These Southern Tea Cakes are more like a cookie than a classic cake. They date back to Colonial days, and are a buttery soft delight that can be enjoyed year-round.
Southern Tea Cakes Recipe
Southern tea cakes have many faces. It often depends on each family's tradition, and how they passed down recipes and baking techniques. The ingredients needed are simple pantry items and it's essentially how they were born. When unique ingredients weren't readily available, bakers used what they had on hand to create desserts and tea time treats. While traditionally they were likely enjoyed with hot tea, a glass of Southern iced tea works, too. This recipe is how my Grandma taught me to make them.
Helpful Tips for Making Tea Cakes
While the ingredients are simple, these tea cakes are delightful to make and eat.
- Please note, tea cakes don't have as much rise as you would expect with a classic cake. It's just the nature of them. I have seen recipes using various amounts of leavening, and even some who finish them with a glaze. The differences are likely due to how they were taught to make them. I'm an equal lover of all Southern tea cakes in any form.
- You can replace ½ cup butter with ½ cup butter flavored shortening for less spread while baking. Using all butter makes it a little more difficult for the cookies to keep their shape.
- You can also shape these cookies into balls, slightly flattening on the baking sheet, for a different style.
- It's important to keep the dough chilled. If baking in batches, place cut cookies into the fridge, to keep chilled until baking.
- You can cut these cookies into any shape you like. In fact, my Mom has memories of her Mother baking in one large piece and cutting or breaking it apart to serve. I also do a form of this, and cut into shapes after baking.
- Depending on the size of the cutter used, yield may vary.
- There's just enough almond flavoring in the dough to enhance, not overpower. If you prefer, it can be omitted or replaced with additional vanilla.
- You can also shape the dough into logs and thoroughly chill until firm. When you're ready to bake them, place into the freezer for about 10 minutes, then slice and bake.
- Keep it simple. These sweet treats are meant to be baked and enjoyed.
Other Southern Desserts to Enjoy
We unapologetically love our decadent sweets in the South. We have many iconic choices to choose from:
- Million Dollar Pound Cake
- Pecan Pie
- Red Velvet Cake
- Old Fashioned Banana Pudding
- Chess Pie recipe from My Recipes
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Helpful Kitchen Items:
Southern Tea Cakes
- 3 ¼ cups all purpose flour
- 1 teaspoon baking soda
- ½ teaspoon cream of tarter
- ½ teaspoon salt
- ¼ teaspoon ground nutmeg
- 1 cup salted butter softened
- 1 ½ cups granulated sugar
- 2 large eggs
- 2 teaspoon pure vanilla extract OR 1 teaspoon vanilla bean paste
- ¼ teaspoon pure almond extract
- powdered sugar for dusting
- In a small mixing bowl, use a whisk to sift together flour, baking soda, cream of tarter, salt and nutmeg. Set aside.
- Using an electric mixer, cream together butter, granulated sugar, vanilla and almond extract on medium-high speed. Beat for 2 minutes.
- Lower the speed of the mixer adding the eggs one at a time. Beat well after each addition. Scrape the sides of the bowl.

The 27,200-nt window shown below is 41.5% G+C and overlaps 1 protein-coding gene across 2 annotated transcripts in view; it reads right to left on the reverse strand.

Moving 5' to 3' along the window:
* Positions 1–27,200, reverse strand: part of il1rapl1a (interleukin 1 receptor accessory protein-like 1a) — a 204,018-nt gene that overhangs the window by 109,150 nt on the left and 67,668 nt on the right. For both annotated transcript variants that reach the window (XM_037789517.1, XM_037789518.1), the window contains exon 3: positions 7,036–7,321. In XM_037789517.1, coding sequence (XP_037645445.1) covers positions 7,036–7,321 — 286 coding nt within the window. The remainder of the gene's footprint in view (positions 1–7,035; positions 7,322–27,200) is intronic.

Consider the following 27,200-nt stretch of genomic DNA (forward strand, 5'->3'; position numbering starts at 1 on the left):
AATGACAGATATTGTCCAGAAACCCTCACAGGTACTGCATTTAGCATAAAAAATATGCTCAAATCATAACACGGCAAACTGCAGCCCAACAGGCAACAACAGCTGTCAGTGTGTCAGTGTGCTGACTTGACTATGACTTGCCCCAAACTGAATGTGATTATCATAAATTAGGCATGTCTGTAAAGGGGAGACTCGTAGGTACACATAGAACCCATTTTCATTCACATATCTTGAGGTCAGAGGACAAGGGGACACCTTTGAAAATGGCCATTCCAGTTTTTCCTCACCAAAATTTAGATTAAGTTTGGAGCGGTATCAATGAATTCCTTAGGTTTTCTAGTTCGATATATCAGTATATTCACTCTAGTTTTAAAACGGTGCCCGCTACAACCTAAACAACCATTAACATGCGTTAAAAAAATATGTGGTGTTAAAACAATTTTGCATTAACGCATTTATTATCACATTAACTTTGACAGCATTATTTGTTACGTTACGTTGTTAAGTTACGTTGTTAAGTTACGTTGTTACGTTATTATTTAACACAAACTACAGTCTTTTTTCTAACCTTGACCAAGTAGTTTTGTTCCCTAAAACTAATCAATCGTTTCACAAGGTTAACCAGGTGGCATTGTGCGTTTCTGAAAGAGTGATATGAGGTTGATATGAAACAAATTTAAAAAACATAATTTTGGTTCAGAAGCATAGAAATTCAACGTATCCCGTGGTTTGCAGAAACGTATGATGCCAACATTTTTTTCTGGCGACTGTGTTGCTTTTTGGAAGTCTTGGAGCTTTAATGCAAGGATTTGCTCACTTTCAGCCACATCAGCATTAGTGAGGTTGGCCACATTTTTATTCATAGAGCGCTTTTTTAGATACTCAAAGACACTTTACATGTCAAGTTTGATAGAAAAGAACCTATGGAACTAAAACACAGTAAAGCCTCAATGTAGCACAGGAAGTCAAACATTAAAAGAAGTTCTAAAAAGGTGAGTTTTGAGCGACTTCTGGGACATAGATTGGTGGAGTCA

- Gradually add the sifted dry ingredients. Once all are added, beat just until fully combined. The dough will be sticky.
- Divide in half, shaping into discs. Wrap in plastic wrap. Chill for several hours, or overnight, until firm.
- To bake: Preheat oven to 350°F. Line 2 large baking sheets with parchment.
- To cut into shapes before baking: On a floured non stick surface, using a floured rolling pin, roll chilled dough into ¼-inch thickness. Cut with a round 2 cookie cutter. Place on pan 2 inches apart. Re-roll scraps and repeat. To cut into shapes after baking: Skip rolling and press onto a greased pan and cut into shapes AFTER baking.
- Bake for about 12-14 minutes. These cakes are typically pale in color and may be only very lightly golden. Cool on pan for 5 minutes, then remove to cooling rack to cool completely. Once cooled, dust with powdered sugar.
- Store at room temperature in an airtight container.
- To achieve a thicker cookie, replace ½ cup butter with ½ cup butter flavored shortening.
- It's important to keep this dough chilled. If baking in batches, place cut cookies into the fridge to keep chilled until baking.
- You can also shape the dough into logs and thoroughly chill. Place into the freezer for about 10 minutes, then slice and bake.
- Bake in one large piece and cut into shapes after baking.
I’ve never cut cookies out after baking, but I want to try it! Does baking time change if you’re, essentially, baking a huge cookie? Also, how long after taking it out of the oven do you cut the shapes? Thank you.
It's a fun way to do it! When I do, I try to use a cutter that leaves as little waste as possible. Then again, those little pieces do belong to the baker to eat. You do need to let it cool a bit so that the cookie will hold together. I would say 5 minutes on the pan then lift the parchment and remove to a solid surface. They can still be cut into shapes while warm just don't handle them just gently spread them out and away from one another and let them cool. Surprisingly bake time is very similar, just watch the center that it's puffed and looks done. Insert a toothpick, if needed to test.
These were delicious! Having eggs in them makes them puff, so the cut out shapes didn't work at all. But after we removed from the oven, THEN we cut the with our cutters, while still soft and the shapes were perfect. We frosted some and sprinkled others for a little girls tea party.
Perfect for a tea party!